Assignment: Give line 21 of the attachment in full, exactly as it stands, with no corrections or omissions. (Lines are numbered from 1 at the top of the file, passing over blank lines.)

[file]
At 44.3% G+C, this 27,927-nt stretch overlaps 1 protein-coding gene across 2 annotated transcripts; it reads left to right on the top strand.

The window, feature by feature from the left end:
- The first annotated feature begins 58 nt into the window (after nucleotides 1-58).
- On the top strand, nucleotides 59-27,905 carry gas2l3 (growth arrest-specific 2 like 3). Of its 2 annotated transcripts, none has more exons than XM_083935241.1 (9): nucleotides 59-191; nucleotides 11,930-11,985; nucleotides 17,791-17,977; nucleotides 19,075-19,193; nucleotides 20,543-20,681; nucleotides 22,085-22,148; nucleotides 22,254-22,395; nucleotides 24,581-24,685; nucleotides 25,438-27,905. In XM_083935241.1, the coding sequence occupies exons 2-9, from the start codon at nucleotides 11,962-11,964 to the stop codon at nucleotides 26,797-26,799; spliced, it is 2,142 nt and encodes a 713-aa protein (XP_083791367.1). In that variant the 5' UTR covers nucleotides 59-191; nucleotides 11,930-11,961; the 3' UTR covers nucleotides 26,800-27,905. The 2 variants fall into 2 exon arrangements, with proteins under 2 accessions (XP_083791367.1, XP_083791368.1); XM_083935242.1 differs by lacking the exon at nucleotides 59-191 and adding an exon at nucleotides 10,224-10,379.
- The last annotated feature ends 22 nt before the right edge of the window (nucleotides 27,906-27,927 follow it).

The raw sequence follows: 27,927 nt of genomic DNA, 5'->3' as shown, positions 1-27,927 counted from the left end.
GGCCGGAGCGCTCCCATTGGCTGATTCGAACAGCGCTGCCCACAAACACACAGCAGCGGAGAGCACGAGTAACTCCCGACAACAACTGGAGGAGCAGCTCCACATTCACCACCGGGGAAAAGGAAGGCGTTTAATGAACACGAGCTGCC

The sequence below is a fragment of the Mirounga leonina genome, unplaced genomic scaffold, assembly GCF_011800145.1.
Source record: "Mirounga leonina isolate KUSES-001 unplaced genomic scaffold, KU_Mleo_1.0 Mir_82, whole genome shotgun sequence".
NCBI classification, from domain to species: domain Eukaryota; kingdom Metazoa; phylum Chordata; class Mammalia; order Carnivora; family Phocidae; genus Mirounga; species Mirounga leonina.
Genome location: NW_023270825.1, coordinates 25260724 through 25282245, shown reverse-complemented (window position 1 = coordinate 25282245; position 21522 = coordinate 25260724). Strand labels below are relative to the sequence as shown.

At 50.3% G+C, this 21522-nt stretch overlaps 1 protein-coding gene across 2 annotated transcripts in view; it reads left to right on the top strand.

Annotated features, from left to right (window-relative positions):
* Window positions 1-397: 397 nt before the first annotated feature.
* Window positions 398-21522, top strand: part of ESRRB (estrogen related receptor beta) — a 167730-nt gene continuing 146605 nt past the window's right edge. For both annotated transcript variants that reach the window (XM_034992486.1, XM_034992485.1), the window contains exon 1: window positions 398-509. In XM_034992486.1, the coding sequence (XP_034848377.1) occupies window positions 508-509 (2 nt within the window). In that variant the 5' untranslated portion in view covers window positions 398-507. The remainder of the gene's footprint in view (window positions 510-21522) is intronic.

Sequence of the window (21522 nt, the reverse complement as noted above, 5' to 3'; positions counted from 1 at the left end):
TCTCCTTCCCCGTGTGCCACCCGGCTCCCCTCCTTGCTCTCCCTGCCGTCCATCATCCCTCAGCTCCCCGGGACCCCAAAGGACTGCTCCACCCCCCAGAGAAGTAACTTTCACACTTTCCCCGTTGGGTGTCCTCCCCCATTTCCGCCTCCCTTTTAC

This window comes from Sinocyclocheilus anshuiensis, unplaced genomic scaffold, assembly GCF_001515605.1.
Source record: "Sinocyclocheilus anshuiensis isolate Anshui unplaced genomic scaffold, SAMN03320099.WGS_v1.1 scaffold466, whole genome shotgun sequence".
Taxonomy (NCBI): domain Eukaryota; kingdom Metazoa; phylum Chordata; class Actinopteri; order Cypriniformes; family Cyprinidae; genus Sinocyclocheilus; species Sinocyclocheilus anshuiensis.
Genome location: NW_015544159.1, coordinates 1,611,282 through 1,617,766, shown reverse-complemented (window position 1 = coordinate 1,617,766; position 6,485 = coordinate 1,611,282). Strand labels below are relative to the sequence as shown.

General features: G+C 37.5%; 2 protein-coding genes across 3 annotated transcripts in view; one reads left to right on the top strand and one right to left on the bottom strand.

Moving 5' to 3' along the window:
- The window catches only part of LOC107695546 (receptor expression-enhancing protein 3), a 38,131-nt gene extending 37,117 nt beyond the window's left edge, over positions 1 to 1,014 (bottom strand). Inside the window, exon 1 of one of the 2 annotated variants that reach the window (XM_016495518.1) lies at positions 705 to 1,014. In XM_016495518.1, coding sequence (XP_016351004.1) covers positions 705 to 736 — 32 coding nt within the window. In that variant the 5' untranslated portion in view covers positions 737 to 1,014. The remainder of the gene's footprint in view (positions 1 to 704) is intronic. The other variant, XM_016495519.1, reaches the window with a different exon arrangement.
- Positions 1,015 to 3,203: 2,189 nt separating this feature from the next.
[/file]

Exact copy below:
Genome location: NW_015544159.1, coordinates 1,611,282 through 1,617,766, shown reverse-complemented (window position 1 = coordinate 1,617,766; position 6,485 = coordinate 1,611,282). Strand labels below are relative to the sequence as shown.